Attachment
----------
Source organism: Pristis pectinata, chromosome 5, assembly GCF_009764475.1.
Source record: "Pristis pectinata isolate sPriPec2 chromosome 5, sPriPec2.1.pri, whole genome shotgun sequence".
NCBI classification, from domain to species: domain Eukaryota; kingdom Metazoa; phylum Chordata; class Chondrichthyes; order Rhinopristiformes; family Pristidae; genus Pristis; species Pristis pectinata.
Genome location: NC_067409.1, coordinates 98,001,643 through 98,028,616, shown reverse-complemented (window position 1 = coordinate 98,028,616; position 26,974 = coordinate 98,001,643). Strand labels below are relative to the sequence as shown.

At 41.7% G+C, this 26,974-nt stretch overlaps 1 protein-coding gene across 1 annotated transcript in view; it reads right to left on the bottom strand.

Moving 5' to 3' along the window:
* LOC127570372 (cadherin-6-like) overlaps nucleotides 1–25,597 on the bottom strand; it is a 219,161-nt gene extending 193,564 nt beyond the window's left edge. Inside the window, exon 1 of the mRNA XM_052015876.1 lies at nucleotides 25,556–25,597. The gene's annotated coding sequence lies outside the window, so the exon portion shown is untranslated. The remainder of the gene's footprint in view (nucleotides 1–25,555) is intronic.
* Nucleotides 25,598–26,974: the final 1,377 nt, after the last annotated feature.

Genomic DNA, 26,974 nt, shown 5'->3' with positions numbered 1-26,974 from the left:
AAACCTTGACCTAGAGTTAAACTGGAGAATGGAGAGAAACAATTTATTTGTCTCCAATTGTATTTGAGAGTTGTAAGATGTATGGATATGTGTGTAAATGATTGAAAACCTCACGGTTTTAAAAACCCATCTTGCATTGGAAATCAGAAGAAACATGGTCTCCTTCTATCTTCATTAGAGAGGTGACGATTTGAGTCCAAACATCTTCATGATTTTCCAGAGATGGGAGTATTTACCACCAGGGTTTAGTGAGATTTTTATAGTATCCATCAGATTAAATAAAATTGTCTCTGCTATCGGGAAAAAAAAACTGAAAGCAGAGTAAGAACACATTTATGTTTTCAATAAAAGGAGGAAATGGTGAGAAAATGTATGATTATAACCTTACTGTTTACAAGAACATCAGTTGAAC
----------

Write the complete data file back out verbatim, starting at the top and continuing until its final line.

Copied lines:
Source organism: Pristis pectinata, chromosome 5, assembly GCF_009764475.1.
Source record: "Pristis pectinata isolate sPriPec2 chromosome 5, sPriPec2.1.pri, whole genome shotgun sequence".
NCBI classification, from domain to species: domain Eukaryota; kingdom Metazoa; phylum Chordata; class Chondrichthyes; order Rhinopristiformes; family Pristidae; genus Pristis; species Pristis pectinata.
Genome location: NC_067409.1, coordinates 98,001,643 through 98,028,616, shown reverse-complemented (window position 1 = coordinate 98,028,616; position 26,974 = coordinate 98,001,643). Strand labels below are relative to the sequence as shown.

At 41.7% G+C, this 26,974-nt stretch overlaps 1 protein-coding gene across 1 annotated transcript in view; it reads right to left on the bottom strand.

Moving 5' to 3' along the window:
* LOC127570372 (cadherin-6-like) overlaps nucleotides 1–25,597 on the bottom strand; it is a 219,161-nt gene extending 193,564 nt beyond the window's left edge. Inside the window, exon 1 of the mRNA XM_052015876.1 lies at nucleotides 25,556–25,597. The gene's annotated coding sequence lies outside the window, so the exon portion shown is untranslated. The remainder of the gene's footprint in view (nucleotides 1–25,555) is intronic.
* Nucleotides 25,598–26,974: the final 1,377 nt, after the last annotated feature.

Genomic DNA, 26,974 nt, shown 5'->3' with positions numbered 1-26,974 from the left:
AAACCTTGACCTAGAGTTAAACTGGAGAATGGAGAGAAACAATTTATTTGTCTCCAATTGTATTTGAGAGTTGTAAGATGTATGGATATGTGTGTAAATGATTGAAAACCTCACGGTTTTAAAAACCCATCTTGCATTGGAAATCAGAAGAAACATGGTCTCCTTCTATCTTCATTAGAGAGGTGACGATTTGAGTCCAAACATCTTCATGATTTTCCAGAGATGGGAGTATTTACCACCAGGGTTTAGTGAGATTTTTATAGTATCCATCAGATTAAATAAAATTGTCTCTGCTATCGGGAAAAAAAAACTGAAAGCAGAGTAAGAACACATTTATGTTTTCAATAAAAGGAGGAAATGGTGAGAAAATGTATGATTATAACCTTACTGTTTACAAGAACATCAGTTGAAC